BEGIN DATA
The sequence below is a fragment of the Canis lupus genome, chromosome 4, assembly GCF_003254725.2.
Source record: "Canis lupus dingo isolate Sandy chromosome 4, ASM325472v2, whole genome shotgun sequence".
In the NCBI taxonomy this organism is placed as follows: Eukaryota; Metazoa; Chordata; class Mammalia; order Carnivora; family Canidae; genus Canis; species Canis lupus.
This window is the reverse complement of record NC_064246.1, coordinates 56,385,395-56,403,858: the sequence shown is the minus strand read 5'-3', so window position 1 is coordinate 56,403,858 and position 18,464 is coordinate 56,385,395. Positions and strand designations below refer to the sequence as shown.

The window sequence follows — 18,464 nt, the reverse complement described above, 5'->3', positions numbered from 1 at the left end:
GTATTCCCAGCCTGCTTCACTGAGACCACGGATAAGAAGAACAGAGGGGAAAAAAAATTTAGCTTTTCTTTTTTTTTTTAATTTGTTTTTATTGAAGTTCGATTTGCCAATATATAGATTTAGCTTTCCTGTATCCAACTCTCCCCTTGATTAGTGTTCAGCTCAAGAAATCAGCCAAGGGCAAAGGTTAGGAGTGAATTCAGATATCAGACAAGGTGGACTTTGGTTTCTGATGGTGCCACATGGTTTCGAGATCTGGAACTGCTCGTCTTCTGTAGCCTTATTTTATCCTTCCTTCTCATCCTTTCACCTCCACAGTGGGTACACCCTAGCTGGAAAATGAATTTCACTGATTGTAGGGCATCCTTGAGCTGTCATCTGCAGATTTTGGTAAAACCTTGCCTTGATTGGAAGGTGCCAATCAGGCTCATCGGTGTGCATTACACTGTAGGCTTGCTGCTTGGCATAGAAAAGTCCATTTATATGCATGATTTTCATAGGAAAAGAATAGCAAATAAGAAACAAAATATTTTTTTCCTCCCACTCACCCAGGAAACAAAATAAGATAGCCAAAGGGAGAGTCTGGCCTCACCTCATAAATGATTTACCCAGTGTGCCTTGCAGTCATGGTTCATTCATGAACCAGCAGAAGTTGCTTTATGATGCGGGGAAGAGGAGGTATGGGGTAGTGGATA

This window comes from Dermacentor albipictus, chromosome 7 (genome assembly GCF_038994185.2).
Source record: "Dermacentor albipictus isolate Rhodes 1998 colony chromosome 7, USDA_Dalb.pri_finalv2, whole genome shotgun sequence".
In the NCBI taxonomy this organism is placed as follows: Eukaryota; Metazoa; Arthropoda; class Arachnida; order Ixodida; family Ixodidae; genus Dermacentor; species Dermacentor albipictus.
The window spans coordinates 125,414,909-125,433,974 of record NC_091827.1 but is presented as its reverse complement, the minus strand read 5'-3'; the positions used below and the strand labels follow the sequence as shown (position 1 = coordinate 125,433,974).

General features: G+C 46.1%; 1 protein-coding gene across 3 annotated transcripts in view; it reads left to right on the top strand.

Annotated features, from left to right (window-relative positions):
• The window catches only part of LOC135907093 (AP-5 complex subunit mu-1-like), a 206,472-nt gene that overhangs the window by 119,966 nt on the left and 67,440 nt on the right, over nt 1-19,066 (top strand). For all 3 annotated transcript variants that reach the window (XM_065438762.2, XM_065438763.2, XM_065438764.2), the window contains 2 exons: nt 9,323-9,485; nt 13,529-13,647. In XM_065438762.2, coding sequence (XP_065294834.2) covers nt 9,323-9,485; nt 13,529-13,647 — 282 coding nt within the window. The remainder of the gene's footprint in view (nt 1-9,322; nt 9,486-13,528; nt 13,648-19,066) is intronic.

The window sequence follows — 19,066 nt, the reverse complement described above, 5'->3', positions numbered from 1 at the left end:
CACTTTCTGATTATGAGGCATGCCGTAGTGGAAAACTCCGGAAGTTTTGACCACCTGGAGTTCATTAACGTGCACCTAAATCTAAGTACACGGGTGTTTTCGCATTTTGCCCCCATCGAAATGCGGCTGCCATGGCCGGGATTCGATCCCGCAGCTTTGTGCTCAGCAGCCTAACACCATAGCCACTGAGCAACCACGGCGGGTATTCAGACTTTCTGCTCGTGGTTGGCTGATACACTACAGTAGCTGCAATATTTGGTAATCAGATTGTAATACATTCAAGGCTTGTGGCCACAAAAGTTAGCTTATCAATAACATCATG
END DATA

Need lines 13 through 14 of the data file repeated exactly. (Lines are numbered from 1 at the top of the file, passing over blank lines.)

• The window catches only part of LOC135907093 (AP-5 complex subunit mu-1-like), a 206,472-nt gene that overhangs the window by 119,966 nt on the left and 67,440 nt on the right, over nt 1-19,066 (top strand). For all 3 annotated transcript variants that reach the window (XM_065438762.2, XM_065438763.2, XM_065438764.2), the window contains 2 exons: nt 9,323-9,485; nt 13,529-13,647. In XM_065438762.2, coding sequence (XP_065294834.2) covers nt 9,323-9,485; nt 13,529-13,647 — 282 coding nt within the window. The remainder of the gene's footprint in view (nt 1-9,322; nt 9,486-13,528; nt 13,648-19,066) is intronic.

The window sequence follows — 19,066 nt, the reverse complement described above, 5'->3', positions numbered from 1 at the left end: